Extent:
149 Pages (Transcript)
Type:
Collection descriptions
Archival materials
Pages
Sound recordings
Interviews
Date:
1988 Oct. 30-31
Scope and Contents:
An interview of William McBride conducted 1988 Oct. 30-31, by Carol Adams, for the Archives of American Art African-American artists in Chicago oral history project (1988-1989).
McBride speaks of his early interest in art, the importance of George Neal to the education of young Chicago artists, and the camaraderie among Black artists in Chicago in the 1930s. He discusses working for the WPA Federal Art Project and saving WPA works from destruction. Carter reminisces about the formation of the South Side Community Art Center as a place where Black artists could exhibit, the Black Renaissance in Chicago in the 1930s, and post-WPA survival. He recalls working for Goldblatt's department store, the impact of the civil rights movement on Black art, and the influence of African art.
Biographical / Historical:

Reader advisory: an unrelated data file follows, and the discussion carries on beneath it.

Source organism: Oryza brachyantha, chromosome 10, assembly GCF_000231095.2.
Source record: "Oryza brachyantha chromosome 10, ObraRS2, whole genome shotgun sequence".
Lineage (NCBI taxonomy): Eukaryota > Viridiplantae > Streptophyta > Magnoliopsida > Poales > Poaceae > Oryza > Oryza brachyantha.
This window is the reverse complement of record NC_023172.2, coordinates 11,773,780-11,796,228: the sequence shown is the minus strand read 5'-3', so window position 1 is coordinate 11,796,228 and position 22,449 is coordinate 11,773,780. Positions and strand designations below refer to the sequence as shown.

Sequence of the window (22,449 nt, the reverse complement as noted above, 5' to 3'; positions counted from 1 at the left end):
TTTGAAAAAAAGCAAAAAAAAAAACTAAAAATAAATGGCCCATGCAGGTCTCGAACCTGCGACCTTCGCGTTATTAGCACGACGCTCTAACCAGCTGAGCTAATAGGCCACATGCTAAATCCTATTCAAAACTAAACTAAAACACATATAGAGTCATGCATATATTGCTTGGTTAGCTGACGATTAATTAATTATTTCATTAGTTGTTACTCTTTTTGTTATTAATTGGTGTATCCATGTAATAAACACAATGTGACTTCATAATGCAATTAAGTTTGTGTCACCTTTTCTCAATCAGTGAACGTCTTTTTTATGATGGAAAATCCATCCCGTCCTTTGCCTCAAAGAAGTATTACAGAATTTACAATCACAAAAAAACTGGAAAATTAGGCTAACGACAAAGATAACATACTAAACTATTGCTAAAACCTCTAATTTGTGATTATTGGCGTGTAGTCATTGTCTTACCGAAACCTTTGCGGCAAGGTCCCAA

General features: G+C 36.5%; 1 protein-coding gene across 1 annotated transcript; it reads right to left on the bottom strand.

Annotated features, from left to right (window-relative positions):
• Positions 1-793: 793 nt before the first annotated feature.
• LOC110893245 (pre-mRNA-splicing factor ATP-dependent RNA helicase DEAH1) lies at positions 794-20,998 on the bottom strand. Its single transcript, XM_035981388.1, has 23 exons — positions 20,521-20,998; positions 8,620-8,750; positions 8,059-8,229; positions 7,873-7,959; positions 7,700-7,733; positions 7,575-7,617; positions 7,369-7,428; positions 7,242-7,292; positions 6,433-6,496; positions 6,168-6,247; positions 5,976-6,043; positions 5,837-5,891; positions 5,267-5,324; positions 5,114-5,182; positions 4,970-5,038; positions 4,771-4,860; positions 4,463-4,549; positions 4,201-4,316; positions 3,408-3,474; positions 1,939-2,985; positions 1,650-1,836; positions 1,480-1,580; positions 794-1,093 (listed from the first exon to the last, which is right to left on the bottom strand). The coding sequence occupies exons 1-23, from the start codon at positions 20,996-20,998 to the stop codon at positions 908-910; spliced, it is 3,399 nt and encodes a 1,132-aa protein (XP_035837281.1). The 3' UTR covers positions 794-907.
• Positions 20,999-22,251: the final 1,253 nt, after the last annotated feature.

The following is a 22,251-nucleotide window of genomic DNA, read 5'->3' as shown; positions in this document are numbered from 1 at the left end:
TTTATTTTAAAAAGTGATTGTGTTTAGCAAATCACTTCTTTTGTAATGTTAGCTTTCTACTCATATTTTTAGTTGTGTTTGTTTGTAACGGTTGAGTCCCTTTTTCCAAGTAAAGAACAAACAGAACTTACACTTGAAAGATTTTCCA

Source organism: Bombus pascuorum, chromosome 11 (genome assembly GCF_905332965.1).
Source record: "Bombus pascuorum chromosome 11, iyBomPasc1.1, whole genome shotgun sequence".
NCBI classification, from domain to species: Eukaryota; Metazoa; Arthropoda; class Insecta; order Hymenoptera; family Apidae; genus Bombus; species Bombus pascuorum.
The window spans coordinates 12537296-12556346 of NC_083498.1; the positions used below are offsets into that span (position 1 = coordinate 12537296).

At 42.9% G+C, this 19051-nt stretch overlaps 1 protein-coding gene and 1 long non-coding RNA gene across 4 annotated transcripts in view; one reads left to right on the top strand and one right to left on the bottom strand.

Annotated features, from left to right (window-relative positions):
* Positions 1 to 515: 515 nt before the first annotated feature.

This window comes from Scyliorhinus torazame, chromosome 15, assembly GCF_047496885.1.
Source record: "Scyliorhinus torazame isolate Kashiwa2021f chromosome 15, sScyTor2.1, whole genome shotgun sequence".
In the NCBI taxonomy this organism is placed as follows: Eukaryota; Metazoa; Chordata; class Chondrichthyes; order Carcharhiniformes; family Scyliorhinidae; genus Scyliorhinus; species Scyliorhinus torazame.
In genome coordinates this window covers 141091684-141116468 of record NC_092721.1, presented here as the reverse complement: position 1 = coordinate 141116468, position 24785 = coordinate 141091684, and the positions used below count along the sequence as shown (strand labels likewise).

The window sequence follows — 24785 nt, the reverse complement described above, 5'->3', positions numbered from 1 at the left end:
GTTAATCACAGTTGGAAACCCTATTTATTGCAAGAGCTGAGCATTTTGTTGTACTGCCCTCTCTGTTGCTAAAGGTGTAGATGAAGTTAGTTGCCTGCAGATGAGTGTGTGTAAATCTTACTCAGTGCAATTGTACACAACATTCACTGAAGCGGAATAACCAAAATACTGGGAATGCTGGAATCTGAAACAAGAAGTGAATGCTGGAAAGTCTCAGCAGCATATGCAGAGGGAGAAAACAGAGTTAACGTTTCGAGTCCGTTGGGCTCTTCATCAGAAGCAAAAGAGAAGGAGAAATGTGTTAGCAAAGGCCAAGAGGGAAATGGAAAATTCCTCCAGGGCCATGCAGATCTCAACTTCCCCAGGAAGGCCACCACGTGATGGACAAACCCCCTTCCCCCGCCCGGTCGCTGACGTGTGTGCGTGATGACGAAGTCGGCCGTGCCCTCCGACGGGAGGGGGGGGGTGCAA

William McBride (1912-2000) was a painter in Chicago, Ill.
General:
Originally recorded on 2 sound cassettes. Reformatted in 2010 as 4 digital wav files. Duration is 3 hrs., 10 min.
Provenance:
This interview is part of the Archives of American Art Oral History Program, started in 1958 to document the history of the visual arts in the United States, primarily through interviews with artists, historians, dealers, critics and others.
Occupation:
Painters -- Illinois -- Chicago  Search this
Topic:
African American art -- African influences  Search this
African American artists  Search this
Genre/Form:
Sound recordings
Interviews
Identifier:
AAA.mcbrid88
Archival Repository:
Archives of American Art
EDAN-URL:
ead_collection:sova-aaa-mcbrid88

Oral history interview with William Carter

Interviewee:
Carter, William, 1909-1996  Search this
Interviewer:
Costonie, Toni  Search this
Creator:
African-American Artists in Chicago Oral History Project  Search this
Names:
African-American Artists in Chicago Oral History Project  Search this
Art Institute of Chicago -- Student  Search this
Federal Art Project  Search this